Doing Pregnancy Alone

I am ready for a silver linings post, this time about pregnancy.

My husband left for a nine month deployment right after we found out I was pregnant with our first child. He will miss the entire pregnancy. I can think of a million ways that it stinks that he’s gone: no one to go with me to ultrasounds, no one to feel my belly when she kicks, no one to rub my feet or go downstairs to get me a glass of water. No pampering at all. That is lame.

But I have been trying to keep track of the good things about doing this alone. I have come up with a couple.

1) I don’t have to cook for anyone else.
My husband left four days after morning sickness set in. During those four days, I felt guilty that I wasn’t making him his favorite foods or taking care of him before he left. But as soon as he was gone, it was such a blessing. If I only felt like eating grapes for dinner, there was no one else to worry about. When the smell of food made me sick, I just didn’t cook anything. It was much easier than feeling bad that I wasn’t making him dinner or having to sit by and gag while he made something for himself.

2) This also applies to all other chores.
If I didn’t feel like doing laundry, I let it sit. If I didn’t feel like vacuuming or dusting or making the bed, no one else was gonna see it anyway.

3) I get the whole bed to myself.
I am not that comfortable in bed these days, and at least I have a queen-sized to myself. I sleep plumb in the middle surrounded by pillows. I get up five times a night to use the bathroom. I don’t bother anyone but myself. And if my husband were here, he’d probably think it was weird if I made a huge pillow barricade in between us to prop up my back.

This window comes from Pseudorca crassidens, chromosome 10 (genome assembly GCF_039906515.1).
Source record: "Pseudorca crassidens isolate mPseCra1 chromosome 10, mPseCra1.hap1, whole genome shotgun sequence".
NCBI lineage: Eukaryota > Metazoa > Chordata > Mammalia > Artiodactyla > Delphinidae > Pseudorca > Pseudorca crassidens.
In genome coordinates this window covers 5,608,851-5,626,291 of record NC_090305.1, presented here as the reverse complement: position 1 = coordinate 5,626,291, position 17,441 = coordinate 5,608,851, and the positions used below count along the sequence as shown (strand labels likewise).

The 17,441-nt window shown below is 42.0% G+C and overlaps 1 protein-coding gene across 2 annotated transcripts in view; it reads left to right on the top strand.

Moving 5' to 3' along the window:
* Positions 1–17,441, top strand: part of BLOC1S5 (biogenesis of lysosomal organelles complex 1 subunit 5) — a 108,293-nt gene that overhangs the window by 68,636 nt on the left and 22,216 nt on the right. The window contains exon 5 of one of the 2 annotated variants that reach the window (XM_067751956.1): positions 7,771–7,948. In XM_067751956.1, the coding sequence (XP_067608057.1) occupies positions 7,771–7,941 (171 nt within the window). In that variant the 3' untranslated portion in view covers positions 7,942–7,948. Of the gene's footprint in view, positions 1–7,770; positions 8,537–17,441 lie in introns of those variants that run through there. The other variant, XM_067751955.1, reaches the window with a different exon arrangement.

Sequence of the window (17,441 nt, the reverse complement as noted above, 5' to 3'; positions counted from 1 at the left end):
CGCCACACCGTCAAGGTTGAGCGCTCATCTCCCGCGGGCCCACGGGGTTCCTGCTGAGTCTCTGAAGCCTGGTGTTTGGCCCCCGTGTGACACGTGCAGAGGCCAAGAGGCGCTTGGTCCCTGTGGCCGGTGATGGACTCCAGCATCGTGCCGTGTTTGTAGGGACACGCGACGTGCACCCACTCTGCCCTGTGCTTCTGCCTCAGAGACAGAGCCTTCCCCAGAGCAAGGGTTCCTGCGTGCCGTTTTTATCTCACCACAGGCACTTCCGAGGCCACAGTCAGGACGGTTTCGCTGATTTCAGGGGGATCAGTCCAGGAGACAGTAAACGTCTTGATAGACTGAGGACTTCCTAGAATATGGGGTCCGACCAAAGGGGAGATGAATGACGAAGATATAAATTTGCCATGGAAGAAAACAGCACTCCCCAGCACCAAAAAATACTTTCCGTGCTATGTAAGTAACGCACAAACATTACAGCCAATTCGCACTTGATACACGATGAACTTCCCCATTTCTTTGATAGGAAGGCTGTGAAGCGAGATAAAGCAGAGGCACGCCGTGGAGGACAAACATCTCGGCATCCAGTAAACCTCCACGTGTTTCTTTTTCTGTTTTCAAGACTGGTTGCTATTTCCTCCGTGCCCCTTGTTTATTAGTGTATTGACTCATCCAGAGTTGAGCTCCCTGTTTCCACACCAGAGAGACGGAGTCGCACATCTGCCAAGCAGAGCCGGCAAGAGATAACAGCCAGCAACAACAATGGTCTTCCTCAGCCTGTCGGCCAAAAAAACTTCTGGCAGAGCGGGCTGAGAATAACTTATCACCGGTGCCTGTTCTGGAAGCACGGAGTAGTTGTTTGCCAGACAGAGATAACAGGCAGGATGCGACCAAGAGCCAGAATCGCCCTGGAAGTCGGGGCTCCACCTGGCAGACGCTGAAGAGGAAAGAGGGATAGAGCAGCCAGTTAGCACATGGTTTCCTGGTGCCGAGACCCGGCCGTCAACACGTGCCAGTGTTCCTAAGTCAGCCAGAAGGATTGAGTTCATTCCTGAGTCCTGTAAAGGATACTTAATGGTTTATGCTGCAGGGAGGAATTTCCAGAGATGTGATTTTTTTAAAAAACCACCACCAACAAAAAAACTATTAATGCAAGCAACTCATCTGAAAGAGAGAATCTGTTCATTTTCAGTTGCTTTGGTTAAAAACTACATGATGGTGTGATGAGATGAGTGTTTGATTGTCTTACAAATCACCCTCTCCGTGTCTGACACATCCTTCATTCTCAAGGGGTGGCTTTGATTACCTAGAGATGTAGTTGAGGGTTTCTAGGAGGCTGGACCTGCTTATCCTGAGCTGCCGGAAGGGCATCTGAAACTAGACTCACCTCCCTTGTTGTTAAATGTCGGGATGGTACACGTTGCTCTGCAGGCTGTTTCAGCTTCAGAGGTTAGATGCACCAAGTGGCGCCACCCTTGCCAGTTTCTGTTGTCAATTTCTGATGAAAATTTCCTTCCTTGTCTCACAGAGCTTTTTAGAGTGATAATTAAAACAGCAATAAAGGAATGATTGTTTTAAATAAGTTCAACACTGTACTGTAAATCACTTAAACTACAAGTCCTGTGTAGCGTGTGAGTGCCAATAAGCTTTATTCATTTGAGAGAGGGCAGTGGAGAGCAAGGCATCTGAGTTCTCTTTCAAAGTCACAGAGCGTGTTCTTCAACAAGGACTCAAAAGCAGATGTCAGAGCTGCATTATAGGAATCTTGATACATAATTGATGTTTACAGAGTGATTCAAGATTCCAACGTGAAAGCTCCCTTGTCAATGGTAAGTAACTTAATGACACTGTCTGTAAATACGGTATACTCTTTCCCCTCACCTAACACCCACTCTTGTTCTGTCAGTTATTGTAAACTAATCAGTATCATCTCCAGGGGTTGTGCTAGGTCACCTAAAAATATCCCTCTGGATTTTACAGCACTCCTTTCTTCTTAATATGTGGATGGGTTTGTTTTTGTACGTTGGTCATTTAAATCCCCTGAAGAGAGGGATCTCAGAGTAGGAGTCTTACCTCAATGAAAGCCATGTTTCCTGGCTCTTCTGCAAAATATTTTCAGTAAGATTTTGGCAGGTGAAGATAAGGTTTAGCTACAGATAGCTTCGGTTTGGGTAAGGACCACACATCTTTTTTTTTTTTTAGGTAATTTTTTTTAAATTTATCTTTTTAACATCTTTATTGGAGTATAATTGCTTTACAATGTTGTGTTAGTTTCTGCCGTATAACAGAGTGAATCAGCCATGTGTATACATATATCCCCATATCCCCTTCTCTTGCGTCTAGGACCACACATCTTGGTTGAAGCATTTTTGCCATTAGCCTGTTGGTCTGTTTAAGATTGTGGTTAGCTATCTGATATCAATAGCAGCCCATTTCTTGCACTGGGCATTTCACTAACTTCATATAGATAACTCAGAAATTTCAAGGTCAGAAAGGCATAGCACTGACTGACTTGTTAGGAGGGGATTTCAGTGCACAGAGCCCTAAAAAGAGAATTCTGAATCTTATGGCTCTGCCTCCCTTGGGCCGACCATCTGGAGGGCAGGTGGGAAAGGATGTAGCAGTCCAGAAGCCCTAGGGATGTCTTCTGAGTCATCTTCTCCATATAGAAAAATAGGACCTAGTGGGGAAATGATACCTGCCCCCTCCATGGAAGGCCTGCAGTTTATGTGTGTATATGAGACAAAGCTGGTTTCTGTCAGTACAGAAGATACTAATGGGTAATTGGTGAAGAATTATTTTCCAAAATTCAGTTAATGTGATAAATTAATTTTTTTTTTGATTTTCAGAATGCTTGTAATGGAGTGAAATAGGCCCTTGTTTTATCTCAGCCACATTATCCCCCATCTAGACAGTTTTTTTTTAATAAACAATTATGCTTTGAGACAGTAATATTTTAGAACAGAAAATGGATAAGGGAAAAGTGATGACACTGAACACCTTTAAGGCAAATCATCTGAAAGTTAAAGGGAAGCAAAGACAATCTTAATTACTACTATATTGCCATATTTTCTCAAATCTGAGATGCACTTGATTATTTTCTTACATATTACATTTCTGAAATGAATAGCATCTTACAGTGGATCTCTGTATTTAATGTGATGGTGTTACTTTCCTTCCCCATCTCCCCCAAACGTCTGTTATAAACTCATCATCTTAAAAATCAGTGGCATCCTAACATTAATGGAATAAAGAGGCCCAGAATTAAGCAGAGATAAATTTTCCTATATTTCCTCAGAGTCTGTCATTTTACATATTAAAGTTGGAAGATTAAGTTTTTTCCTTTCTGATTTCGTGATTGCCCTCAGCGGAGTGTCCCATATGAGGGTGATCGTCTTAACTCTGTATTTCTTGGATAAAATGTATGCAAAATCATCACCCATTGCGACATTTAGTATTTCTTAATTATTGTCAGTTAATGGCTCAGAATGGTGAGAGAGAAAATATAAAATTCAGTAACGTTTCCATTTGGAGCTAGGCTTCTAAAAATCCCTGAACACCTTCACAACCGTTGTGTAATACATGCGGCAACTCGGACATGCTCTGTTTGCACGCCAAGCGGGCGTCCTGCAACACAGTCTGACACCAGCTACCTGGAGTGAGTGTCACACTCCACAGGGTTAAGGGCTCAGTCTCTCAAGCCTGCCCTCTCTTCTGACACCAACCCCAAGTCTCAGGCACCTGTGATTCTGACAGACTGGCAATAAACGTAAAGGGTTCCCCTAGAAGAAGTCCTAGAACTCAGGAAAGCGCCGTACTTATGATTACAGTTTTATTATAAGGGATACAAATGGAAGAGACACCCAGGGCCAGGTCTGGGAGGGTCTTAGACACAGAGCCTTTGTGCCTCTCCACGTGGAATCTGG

4) I get gas.
I don’t even think I need to explain that one. There is no one to laugh at me if I just have to let it rip.

I am sure many of you have done all or part of the nine months pregnant without your husbands. Any silver linings you came up with?

About Sarah

Sarah has been married to her soldier for a bit more than 10 years. In the past decade, they've been at six different duty stations in four different branches of the Army. They've also endured three deployments, six miscarriages, and a failed IVF. Sarah's blogging focus has shifted some in the past five years, from common military issues to something more personal: the difficult intersection between the military and infertility. It's hard for some couples to start a family; it's even harder when one person spends a lot of time on the other side of the globe. But Sarah was lucky enough to declare Mission Accomplished when their daughter was born 10 days after her husband's return from Afghanistan. And she tries to remind herself how irreplaceable and cherished that daughter is now that she's entered the terrible two's. In her free time, Sarah is a pioneer housewife: knitting, crocheting, and cooking ... and sometimes even firing a weapon.